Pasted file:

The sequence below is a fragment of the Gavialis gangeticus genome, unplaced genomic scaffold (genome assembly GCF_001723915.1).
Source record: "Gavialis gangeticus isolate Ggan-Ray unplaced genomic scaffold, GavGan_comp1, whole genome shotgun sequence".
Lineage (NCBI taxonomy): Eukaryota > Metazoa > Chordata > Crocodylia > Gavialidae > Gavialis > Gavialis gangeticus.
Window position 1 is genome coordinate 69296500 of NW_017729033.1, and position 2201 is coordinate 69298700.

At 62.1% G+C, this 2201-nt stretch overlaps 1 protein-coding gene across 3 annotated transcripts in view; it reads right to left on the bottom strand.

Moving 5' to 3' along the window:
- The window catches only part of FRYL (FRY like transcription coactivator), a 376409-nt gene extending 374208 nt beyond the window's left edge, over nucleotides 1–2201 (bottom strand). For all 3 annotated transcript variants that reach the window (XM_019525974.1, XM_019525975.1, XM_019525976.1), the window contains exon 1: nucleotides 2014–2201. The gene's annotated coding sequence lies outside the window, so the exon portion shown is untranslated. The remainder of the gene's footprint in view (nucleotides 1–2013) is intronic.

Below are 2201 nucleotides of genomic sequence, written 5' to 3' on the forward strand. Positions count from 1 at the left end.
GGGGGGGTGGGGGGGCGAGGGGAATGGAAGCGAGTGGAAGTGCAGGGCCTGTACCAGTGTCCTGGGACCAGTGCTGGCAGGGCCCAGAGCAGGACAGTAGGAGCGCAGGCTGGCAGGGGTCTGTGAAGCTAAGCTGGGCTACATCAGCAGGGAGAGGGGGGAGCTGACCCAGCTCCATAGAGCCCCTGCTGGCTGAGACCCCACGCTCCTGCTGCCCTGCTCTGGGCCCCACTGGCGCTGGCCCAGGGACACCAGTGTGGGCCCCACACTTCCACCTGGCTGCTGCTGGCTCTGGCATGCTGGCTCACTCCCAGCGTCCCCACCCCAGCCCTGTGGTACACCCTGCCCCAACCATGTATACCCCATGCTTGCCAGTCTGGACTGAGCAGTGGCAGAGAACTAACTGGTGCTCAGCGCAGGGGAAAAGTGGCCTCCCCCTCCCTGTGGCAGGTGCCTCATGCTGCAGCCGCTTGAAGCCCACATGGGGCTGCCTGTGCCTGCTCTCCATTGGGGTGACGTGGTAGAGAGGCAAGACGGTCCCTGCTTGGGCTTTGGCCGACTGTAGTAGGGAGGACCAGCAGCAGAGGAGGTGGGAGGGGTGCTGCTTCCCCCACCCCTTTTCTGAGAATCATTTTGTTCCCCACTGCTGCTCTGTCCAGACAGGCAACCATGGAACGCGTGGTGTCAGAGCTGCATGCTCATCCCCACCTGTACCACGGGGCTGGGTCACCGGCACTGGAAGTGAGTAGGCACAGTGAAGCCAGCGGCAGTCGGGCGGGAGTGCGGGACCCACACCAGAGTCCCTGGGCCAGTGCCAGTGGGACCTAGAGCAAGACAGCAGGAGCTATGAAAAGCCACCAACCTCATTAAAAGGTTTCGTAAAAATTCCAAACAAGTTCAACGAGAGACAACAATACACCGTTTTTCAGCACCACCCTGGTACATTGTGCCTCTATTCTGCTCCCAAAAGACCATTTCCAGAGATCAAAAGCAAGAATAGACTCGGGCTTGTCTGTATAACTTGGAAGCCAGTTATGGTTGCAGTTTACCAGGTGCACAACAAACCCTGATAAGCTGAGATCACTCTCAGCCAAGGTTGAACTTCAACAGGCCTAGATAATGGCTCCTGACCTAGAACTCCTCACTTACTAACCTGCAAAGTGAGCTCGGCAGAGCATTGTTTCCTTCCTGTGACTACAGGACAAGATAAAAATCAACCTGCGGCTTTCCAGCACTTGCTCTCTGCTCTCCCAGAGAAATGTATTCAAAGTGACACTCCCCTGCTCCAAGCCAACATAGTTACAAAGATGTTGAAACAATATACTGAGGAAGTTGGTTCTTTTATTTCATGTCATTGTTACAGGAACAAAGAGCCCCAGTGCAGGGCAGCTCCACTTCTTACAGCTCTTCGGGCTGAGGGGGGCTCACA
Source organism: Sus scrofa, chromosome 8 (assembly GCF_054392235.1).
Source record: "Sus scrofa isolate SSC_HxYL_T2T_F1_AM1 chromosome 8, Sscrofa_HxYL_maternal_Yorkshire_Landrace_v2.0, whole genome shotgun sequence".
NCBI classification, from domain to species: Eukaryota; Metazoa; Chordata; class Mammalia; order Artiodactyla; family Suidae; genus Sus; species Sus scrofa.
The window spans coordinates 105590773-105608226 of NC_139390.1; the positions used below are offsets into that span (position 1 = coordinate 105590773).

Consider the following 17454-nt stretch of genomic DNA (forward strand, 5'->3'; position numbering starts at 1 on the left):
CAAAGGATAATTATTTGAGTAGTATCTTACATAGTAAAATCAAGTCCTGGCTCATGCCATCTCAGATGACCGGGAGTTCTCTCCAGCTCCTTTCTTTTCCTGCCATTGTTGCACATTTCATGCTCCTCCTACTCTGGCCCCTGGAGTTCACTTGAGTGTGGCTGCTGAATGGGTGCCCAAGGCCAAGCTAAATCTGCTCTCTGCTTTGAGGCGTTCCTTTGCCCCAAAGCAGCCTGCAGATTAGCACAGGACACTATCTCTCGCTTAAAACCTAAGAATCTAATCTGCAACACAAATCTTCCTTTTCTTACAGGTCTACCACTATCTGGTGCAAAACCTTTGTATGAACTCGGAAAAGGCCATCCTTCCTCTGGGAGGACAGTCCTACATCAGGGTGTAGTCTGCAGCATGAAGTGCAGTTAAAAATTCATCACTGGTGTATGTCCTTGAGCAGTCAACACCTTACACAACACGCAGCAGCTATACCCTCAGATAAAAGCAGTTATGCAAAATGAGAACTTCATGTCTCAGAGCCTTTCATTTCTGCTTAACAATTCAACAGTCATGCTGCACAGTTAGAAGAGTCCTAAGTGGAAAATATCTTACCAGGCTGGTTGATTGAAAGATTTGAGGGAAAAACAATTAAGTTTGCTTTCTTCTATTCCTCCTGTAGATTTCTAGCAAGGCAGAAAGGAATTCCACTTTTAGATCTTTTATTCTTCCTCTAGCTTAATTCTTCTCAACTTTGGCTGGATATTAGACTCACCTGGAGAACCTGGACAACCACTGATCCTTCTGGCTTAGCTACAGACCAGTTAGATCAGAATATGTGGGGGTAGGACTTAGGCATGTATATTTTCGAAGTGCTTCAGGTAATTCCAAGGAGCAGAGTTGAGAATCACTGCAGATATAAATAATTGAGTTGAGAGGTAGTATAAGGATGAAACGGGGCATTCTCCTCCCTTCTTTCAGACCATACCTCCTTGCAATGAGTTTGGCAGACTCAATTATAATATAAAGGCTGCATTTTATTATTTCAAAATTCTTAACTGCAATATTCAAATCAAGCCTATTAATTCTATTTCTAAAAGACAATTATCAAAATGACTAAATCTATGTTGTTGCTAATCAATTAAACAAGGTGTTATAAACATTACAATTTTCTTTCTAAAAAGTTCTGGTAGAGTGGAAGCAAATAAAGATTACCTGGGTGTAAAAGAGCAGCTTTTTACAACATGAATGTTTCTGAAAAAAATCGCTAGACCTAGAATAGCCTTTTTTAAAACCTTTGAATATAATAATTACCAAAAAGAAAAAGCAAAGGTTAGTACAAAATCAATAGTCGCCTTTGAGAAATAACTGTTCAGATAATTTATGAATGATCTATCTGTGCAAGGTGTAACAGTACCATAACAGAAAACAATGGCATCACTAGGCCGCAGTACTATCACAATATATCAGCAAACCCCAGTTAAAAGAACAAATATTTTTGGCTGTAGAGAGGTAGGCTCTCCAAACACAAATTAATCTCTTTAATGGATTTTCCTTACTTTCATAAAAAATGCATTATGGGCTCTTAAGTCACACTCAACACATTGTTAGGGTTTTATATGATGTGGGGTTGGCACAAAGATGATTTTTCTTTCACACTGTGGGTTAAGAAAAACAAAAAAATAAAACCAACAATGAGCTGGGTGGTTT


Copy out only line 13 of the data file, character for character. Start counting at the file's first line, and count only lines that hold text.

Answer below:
The window spans coordinates 105590773-105608226 of NC_139390.1; the positions used below are offsets into that span (position 1 = coordinate 105590773).